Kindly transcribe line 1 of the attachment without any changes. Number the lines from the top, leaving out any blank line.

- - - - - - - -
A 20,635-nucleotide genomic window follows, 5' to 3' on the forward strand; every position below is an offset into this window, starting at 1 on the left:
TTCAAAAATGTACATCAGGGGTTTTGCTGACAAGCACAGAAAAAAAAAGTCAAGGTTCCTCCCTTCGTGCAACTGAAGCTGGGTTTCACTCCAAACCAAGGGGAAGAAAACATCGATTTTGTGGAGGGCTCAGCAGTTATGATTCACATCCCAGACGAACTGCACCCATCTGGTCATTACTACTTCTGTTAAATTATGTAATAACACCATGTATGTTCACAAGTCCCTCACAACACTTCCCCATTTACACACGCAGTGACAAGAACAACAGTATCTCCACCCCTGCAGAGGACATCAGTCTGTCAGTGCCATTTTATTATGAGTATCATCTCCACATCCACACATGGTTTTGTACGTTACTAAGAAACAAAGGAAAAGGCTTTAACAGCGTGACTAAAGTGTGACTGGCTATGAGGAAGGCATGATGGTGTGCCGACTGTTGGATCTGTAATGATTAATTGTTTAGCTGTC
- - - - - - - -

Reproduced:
A 20,635-nucleotide genomic window follows, 5' to 3' on the forward strand; every position below is an offset into this window, starting at 1 on the left: